True to its spirit, the end of ‘Lost’ will not answer all your questions
In a sea of mind-numbing modern entertainment, in which easily appeased masses latch onto insipid realty shows and cheer on which fat person will be the least fat by the end of The Biggest Loser, there has been one constant the last six years that gives me hope that we as a people have a craving for intelligent input, for entertainment that trusts the capability of our minds as it tests the boundaries of our perception and our patience. That constant is Lost.
Often brilliant, sometimes frustrating, and always engrossing, the series that produced an entire populace of amateur quantum physicists is about to come to an end. The finale is slated for May 23, and any wishful rumors of another half-season to come have been effectively extinguished. And in proper Lost fashion, series co-creator Damon Lindelof has recently suggested that the ending will again leave viewers with more questions than answers, brushing aside the demand for absolution and the popular opinion that the show should be in an “answer-giving mode” as it nears its conclusion.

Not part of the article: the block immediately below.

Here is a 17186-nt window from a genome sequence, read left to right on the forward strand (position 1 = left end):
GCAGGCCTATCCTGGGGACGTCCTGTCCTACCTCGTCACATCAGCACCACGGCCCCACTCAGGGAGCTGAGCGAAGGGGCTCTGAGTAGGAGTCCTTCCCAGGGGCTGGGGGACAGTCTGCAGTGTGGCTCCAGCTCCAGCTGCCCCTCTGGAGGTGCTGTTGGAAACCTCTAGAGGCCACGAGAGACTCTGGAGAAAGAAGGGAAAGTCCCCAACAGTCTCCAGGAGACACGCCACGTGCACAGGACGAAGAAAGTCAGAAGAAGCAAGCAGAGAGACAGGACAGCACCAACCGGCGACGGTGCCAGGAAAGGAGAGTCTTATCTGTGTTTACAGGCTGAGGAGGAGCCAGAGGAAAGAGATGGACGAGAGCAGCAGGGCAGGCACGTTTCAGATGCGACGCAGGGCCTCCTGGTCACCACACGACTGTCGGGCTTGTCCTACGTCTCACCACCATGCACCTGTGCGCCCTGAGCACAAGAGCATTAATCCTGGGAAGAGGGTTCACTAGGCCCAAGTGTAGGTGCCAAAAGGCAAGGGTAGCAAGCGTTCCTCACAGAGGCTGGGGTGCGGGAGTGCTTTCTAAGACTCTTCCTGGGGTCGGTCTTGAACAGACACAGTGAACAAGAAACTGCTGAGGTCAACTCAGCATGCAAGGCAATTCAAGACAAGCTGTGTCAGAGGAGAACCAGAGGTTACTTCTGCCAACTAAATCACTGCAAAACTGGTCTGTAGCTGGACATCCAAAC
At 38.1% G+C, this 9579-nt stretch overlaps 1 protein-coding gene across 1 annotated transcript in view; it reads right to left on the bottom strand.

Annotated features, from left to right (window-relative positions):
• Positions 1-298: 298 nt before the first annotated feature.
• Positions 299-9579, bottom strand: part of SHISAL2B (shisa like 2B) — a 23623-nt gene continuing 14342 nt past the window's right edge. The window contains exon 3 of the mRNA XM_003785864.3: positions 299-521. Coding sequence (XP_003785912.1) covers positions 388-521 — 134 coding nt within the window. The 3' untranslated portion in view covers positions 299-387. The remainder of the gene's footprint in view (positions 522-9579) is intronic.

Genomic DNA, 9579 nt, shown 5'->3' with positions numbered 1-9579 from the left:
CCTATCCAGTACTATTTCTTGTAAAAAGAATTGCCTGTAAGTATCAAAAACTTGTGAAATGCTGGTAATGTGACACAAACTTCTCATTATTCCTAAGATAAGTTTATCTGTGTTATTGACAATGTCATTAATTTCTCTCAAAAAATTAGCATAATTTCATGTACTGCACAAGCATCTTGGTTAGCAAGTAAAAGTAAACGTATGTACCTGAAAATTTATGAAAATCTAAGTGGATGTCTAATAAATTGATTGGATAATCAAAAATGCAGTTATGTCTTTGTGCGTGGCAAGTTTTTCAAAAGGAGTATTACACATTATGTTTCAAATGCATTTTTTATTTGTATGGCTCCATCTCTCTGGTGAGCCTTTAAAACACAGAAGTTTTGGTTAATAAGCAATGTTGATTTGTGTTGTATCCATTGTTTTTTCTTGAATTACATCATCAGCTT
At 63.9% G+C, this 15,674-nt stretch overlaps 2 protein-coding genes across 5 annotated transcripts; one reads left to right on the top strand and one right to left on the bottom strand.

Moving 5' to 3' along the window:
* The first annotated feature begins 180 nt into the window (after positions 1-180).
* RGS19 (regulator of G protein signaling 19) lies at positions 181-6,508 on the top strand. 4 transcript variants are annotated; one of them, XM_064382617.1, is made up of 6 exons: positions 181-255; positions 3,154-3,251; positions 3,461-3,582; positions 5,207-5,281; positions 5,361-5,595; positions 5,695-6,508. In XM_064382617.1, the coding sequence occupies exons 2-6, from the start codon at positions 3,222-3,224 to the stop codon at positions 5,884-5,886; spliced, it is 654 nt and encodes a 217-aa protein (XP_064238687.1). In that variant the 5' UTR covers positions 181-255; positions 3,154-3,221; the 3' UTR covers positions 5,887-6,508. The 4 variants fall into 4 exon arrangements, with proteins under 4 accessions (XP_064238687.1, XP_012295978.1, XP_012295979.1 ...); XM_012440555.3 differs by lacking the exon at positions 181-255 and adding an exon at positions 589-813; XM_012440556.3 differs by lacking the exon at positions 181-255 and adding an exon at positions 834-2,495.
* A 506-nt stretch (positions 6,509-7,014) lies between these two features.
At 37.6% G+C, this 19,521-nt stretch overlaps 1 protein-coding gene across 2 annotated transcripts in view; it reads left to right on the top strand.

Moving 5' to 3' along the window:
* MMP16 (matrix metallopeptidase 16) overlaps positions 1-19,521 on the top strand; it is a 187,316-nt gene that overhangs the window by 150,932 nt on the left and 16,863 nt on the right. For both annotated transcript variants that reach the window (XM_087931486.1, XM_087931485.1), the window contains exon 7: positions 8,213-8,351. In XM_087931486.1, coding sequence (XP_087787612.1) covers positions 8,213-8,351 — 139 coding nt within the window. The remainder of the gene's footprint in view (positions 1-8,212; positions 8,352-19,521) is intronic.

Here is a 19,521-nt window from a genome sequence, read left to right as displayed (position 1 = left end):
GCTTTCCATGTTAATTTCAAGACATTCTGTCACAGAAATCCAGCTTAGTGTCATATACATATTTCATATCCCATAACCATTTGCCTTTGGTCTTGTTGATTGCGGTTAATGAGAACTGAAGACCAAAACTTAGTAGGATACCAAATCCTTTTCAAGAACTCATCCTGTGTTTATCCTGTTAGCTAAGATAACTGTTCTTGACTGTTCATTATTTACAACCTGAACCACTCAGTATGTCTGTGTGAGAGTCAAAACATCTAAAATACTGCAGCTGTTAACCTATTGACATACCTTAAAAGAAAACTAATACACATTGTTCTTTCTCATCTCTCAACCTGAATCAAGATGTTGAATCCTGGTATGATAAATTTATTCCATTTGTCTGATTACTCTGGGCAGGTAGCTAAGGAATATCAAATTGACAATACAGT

But that just wouldn’t be Lost. As obfuscating and frustrating as the show can be, it is that same attitude of questioning and a militant preservation of mystery that separates it from the dredges of popular television and places it in a class of television art that is all too rare outside of pay-cable titans like HBO. Whether you’re enthralled by the time-shifting and mind-screwing or antagonized by it, you have to at least appreciate the daring. Where the show chooses to go in ending its legendarily complex plot is yet to be seen, but the fact that so many people are looking forward to finding out is enough to keep me going in thinking the artistic and intellectual temperament of our culture might not be completely shot after all.